Niedertiefenbach (megalithic tomb)

The Niedertiefenbach tomb (German: Steinkistengrab von Niedertiefenbach) is a megalithic tomb located near Beselich-Niedertiefebach in Hesse, Germany. It belongs to the Wartberg culture of the Central European Later Neolithic. It is of special importance in Central European prehistory because of the sequence of collective burial layers contained within it.


The tomb, or gallery grave, is located on a slight rise near the village of Niedertiefenbach, about 2 km north of the river Lahn. Visible from the tomb is the hill of Steeden which bore a prehistoric Rössen culture settlement and contained at least two caves with prehistoric activity. The Steeden sites have all been destroyed by quarrying. Similarly, no trace of the tomb is visible in situ.


The tomb belongs to the Hessian-Westphalian stone cist group (Hessisch-Westfälische Steinkistengruppe), which is part of the Wartberg culture. It dates to before 3000 BC but was in use for several generations, straddling the 4th and 3rd millennia.

Discovery and excavation

The site was first noticed and identified as a prehistoric monument by K. Rossel in 1859. In 1874, the southern part of the monument was blown up, probably because it was inconvenient for agriculture. Much human bone material was removed at that time. The tomb was rediscovered by H. Wurm in 1961, and excavated in the same year by H. Schoppa.

Tomb architecture

Despite the late 19th century damage, the overall size of the tomb can be estimated at 10 by 3.2 m (outside measurements). Unusually among the Wartberg tombs, it was oriented north–south. The tomb was built of unworked limestone slabs (0.3 to 0.8 m thick) from Steeden (2 km to the south). The relatively large gaps between the slabs were filled with drystone walling (a feature well known from gallery graves elsewhere in Europe, but not familiar within the Lahn and Kassel basin groups of tombs). Its height can be determined, as the tops of the orthostaths had not been destroyed by ploughing; it was low, at 0.8 to 0.88 m. In 1859, one slab remained of the ceiling. It is not clear whether the ceiling was entirely of stone, or a mixture of stone, wood and other materials. It is similarly unclear whether it was built in a pit (like its counterparts in the general region) and whether it was once covered by a mound.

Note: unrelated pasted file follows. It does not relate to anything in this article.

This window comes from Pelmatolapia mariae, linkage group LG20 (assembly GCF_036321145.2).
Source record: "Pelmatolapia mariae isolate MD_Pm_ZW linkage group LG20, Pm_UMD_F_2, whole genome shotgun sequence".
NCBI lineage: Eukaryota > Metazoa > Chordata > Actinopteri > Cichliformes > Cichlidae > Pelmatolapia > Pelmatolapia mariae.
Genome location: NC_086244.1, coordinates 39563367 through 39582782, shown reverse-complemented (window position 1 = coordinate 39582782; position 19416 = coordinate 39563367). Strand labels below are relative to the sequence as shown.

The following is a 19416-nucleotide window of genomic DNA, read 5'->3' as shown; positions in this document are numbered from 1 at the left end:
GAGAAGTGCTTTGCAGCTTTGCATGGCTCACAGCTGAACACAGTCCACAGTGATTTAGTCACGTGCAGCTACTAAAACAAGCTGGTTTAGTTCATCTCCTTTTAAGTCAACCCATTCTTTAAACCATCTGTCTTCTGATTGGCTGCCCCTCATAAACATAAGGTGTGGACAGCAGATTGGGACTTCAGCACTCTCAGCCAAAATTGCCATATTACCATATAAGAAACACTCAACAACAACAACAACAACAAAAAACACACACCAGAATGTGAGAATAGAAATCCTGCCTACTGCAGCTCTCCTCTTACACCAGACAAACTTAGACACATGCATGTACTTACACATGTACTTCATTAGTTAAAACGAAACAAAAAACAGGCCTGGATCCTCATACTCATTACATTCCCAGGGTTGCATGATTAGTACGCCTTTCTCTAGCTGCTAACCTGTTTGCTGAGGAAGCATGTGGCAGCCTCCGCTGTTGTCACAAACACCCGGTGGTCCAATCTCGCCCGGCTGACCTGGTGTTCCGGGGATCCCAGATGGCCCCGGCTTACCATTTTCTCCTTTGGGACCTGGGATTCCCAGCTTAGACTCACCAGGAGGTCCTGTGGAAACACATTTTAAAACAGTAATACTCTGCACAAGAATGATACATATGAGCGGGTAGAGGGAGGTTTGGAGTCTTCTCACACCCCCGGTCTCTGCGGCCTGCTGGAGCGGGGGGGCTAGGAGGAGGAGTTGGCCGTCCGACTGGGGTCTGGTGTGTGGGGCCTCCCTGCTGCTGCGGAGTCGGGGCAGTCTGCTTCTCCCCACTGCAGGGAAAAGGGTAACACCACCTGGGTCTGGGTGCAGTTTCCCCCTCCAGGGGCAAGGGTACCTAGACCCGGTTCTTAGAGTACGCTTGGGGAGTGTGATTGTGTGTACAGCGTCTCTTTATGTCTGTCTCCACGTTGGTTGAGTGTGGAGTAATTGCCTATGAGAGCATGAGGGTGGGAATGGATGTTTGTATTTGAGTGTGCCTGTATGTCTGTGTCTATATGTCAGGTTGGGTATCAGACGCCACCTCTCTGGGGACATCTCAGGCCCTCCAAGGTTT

Tomb interior

The final 2.7 m of the chamber, near the north end, is set off as a separate compartment by two vertically set slabs, leaving a 60 cm gap in the middle. The chamber formed by these slabs had two unconnected areas of cobbled floor, one of larger slabs in the west, and one of rubble in the east. Two postholes set in front of the back wall might indicate internal supports for a ceiling.

The state of the skeletons recovered, all of them inarticulate or only partially articulate, placed in a sequence of distinct layers, indicates that the dead were either allowed to decay partially outside the tomb (excarnation), or that their remains were reorganised after partial or complete decomposition within the tomb. It is doubtful whether the bodies entered the tomb through its entrance, as the uppermost levels of burials are only 30 cm under the top of the orthostaths. The same doubt has been raised on different grounds, namely the narrow Seelenloch entrances, at Züschen, Lohra and Altendorf.


Careful excavation in the undestroyed part of the tomb revealed ten discernible layers of burials (numbered 1–10 in the order of discovery from the top down, i.e. the reverse to the order of deposition), most of them consisting of disarticulate, often sorted, groups of bones. The ten layers could be grouped in three phases.